OCR for page 399
APPENDIX G 417 (a) conduct hazard analysis of the operation; (b) identify the critical control points pertinent to the hazards iden- tified; (c) specify systems to monitor the critical control points and to assist in the application of the monitoring procedures; (d) conduct periodical reviews of the processing plants' use of the established HACCP system, including records of the results of monitoring checks of critical control points. 4. That any necessary assistance be given to provide adequate mon- itorin~ facilities. . ~ c, 5. That9 if the pilot programme is successful9 WE10 extend this activity to other countries that produce the same product. 6. That when review of the pilot programme or other considerations justify it9 appropriate consultationfs) be held to consider implementation of additional programmer for application of the HACCP system. 7. That encouragement be given to the incorporation into Codex A1- .: ~entarius Codes of Hygienic Practice of the identification of critical control points appropriate to the commodity concerned and9 as far as possible the respective monitoring techniques required be specified. 8. That encouragement be given to the establishment of food-borne disease surveillance programmer to collect epidemiological data on foods ~w ~ r ~ ~ ~. ~ . 1 produced in developing countries and to identify the hazards and faulty processing operations that contribute to food-borne disease outbreaks. 9. ~ net encouragement be given to research on quantitative ap- proaches to risk analysis and on the development of rapid and practical microbiological test procedures for monitoring critical control points. 10. That discussion of the HACCP system be incorporated into appro- priate WHO training programmer. REFERENCES Bobeng, B. J. & David, B. D. 1977 HACCP models for quality control of entree production in foodservice systems, J. Food Prot., 40, 632-638 Bryan, F. L. 1978 Factors that contribute to outbreaks of foodborne disease, J. Food Prot., 41, 816- 827 Bryan, F. L. 1979 Prevention of foodborne diseases in food-service establishments, J. Environ. Health, 41, 198-206 Bryan, F. L. 1980 Foodborne disease in the United States associated with meat and poultry, J. Food Prot., 43, 140-150

OCR for page 399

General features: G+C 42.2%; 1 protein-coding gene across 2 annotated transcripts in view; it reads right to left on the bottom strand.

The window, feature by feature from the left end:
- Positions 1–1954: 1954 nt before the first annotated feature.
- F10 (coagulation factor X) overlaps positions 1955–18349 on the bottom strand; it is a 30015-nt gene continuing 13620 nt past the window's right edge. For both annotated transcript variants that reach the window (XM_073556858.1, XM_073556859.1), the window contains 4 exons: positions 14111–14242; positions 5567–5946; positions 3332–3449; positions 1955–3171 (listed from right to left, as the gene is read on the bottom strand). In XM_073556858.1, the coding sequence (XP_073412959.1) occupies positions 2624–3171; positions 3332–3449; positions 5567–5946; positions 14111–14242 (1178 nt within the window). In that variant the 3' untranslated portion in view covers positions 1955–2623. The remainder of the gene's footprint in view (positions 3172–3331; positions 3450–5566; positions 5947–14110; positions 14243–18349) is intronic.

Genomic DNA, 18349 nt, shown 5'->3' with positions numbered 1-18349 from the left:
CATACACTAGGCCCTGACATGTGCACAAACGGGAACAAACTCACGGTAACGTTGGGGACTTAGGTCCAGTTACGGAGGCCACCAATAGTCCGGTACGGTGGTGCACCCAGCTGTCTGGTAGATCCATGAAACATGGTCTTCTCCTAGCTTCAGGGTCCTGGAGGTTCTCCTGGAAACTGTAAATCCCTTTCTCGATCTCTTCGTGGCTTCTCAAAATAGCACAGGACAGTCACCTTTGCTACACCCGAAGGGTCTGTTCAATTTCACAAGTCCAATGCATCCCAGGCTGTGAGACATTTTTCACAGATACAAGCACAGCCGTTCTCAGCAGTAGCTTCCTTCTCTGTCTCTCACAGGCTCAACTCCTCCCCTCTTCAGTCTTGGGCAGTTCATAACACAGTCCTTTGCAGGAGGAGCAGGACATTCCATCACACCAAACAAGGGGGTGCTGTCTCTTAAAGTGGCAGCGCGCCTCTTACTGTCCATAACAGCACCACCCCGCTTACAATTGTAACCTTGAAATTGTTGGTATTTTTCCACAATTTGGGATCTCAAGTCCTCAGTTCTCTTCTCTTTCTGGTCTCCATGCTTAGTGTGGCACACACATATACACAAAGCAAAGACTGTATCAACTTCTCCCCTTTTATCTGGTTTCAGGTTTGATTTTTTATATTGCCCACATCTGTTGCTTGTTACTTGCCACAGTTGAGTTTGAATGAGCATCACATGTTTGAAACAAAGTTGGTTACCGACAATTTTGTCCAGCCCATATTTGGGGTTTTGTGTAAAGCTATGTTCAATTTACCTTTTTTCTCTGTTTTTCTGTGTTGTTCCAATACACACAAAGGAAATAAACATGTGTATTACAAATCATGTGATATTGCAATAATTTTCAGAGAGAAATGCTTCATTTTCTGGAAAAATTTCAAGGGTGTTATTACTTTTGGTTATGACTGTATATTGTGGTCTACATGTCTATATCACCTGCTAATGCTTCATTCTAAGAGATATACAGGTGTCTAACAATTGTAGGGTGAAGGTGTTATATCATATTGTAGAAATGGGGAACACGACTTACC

418 APPENDIX G Bryan, F. L. & McKinley, T. W. 1979 Hazard analysis and control of roast beef preparation in food service establishments, J. Food Prot., 42, 4-18 Corlett, D. A., Jr. 1973 Freeze processing: prepared foods, seafood, onion and potato products. Presented at the "HACCP Inspector Training Course," given to United States Food and Drug Administration Inspectors, Chicago, Illinois Corlett, D. A., Jr. 1978 Critical factors in thermal processing. IFT Short Course, Fundamentals of Thermal Processing Corlett, D. A., Jr. 1979 Industry's approach to proper can handling. Presented on the programme "Can Handling" sponsored by the Food Processors Institute, in cooperation with the Na- tional Food Processors Association, San Francisco, California FAD/WHO 1979 Report of an FAD/WHO Working Group on Microbiological Criteria for Foods, Geneva, 20-26 February (Unpublished document WG/Microbiol/79/1) Food and Drug Administration (FDA) 1973a Thermally processed low-acid foods packaged in hermetically sealed containers. Part 128B (recodified as Part 113), Fed. Register, 38, No. 16, 24 January, pp. 2398- 2410 Food and Drug Administration (FDA) 1973b Emergency permit control. Part 90 (recodified as Part 109), Fed. Register, 38, No. 92, 14 May, pp. 12716- 12721 Food Processors Institute (FPI) 1975 Cannedfoods-Principles of thermal process control in container closure evaluation, 2nd ed. Edited and illustrated by the National Canners Association, Berkeley, Cali- fornia Health and Welfare Canada (1976, 1978, 1979) Food-borne disease in Canada, Annual Summaries, 1973, 1974, 1975. Health Pro- tection Branch, Ottawa, Ontario International Commission on Microbiological Specifications for Foods (ICMSF) 1974 Microorganisms in foods. II. Sampling for microbiological analysis: Principles and specific applications. Toronto, Canada, University of Toronto Press International Commission on Microbiological Specifications for Foods (ICMSF) 1978 Microorganisms in foods. I. Their significance and methods of enumeration, 2nd ed. Toronto, Canada, University of Toronto Press International Commission on Microbiological Specifications for Foods (ICMSF) 1980a Microbial ecology offoods. Vol. 1. Factors affecting life and death of microorgan- isms. New York, Academic Press International Commission on Microbiological Specifications for Foods (ICMSF) 1980b Microbial ecology offoods. Vol. 2. Food commodities. New York, Academic Press Ito, K. 1974 Microbiological critical control points in canned foods, Food Technol., 28, 16, 48 Kaufmann, F. L. & Schaffner, R. M. 1974 Hazard analysis, critical control points and good manufacturing practices regulations (sanitation) in food plant inspections, Proc. IV ant. Congress Food Science and Technol., pp. 402-407 National Research Council 1969 An evaluation of the Salmonella problem. Washington, D.C., National Academy of Sciences